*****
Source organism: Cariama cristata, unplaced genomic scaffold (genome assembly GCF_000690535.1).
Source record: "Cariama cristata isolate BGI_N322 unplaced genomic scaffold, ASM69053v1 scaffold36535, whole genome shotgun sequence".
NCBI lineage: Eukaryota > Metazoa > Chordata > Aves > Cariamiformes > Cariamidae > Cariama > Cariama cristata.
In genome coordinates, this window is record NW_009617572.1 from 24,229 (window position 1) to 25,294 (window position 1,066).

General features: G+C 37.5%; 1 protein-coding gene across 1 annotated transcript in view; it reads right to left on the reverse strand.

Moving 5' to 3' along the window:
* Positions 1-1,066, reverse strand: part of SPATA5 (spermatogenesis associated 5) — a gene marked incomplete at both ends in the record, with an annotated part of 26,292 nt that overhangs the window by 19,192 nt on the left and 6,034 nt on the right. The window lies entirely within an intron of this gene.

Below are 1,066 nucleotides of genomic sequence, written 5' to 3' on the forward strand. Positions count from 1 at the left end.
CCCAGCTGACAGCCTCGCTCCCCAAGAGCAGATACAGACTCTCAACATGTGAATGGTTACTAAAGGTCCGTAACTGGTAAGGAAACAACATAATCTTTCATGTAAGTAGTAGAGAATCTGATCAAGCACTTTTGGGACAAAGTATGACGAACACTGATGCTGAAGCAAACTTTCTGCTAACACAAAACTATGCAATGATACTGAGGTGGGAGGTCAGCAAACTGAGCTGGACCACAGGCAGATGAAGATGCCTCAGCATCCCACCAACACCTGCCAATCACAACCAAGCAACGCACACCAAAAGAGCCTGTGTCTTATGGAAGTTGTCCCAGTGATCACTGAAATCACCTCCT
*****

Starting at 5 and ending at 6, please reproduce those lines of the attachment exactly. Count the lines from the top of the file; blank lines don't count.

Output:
General features: G+C 37.5%; 1 protein-coding gene across 1 annotated transcript in view; it reads right to left on the reverse strand.

Moving 5' to 3' along the window: